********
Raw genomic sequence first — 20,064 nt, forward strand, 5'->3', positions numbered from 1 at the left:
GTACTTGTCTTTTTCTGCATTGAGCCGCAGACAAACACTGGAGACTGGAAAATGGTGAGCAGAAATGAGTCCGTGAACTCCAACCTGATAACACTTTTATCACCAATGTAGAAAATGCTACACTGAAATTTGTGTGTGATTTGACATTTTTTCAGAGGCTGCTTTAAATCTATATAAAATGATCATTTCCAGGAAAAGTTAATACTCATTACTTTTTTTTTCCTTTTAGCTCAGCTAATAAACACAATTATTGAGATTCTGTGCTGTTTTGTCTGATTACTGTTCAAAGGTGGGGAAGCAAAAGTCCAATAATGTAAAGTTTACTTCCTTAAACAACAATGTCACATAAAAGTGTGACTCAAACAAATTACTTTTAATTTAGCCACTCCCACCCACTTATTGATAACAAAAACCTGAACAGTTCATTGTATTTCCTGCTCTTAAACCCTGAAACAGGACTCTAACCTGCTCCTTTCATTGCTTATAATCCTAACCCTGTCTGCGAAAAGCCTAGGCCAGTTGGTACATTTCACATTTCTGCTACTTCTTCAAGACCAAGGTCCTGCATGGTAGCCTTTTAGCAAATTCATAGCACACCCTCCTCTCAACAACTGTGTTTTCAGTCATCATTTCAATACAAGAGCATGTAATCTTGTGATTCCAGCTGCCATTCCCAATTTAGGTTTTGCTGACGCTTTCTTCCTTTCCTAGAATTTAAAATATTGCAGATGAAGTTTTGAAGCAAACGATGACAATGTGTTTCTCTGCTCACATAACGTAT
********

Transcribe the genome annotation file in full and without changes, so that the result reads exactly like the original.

Raw genomic sequence first — 20,064 nt, forward strand, 5'->3', positions numbered from 1 at the left:
GTACTTGTCTTTTTCTGCATTGAGCCGCAGACAAACACTGGAGACTGGAAAATGGTGAGCAGAAATGAGTCCGTGAACTCCAACCTGATAACACTTTTATCACCAATGTAGAAAATGCTACACTGAAATTTGTGTGTGATTTGACATTTTTTCAGAGGCTGCTTTAAATCTATATAAAATGATCATTTCCAGGAAAAGTTAATACTCATTACTTTTTTTTTCCTTTTAGCTCAGCTAATAAACACAATTATTGAGATTCTGTGCTGTTTTGTCTGATTACTGTTCAAAGGTGGGGAAGCAAAAGTCCAATAATGTAAAGTTTACTTCCTTAAACAACAATGTCACATAAAAGTGTGACTCAAACAAATTACTTTTAATTTAGCCACTCCCACCCACTTATTGATAACAAAAACCTGAACAGTTCATTGTATTTCCTGCTCTTAAACCCTGAAACAGGACTCTAACCTGCTCCTTTCATTGCTTATAATCCTAACCCTGTCTGCGAAAAGCCTAGGCCAGTTGGTACATTTCACATTTCTGCTACTTCTTCAAGACCAAGGTCCTGCATGGTAGCCTTTTAGCAAATTCATAGCACACCCTCCTCTCAACAACTGTGTTTTCAGTCATCATTTCAATACAAGAGCATGTAATCTTGTGATTCCAGCTGCCATTCCCAATTTAGGTTTTGCTGACGCTTTCTTCCTTTCCTAGAATTTAAAATATTGCAGATGAAGTTTTGAAGCAAACGATGACAATGTGTTTCTCTGCTCACATAACGTAT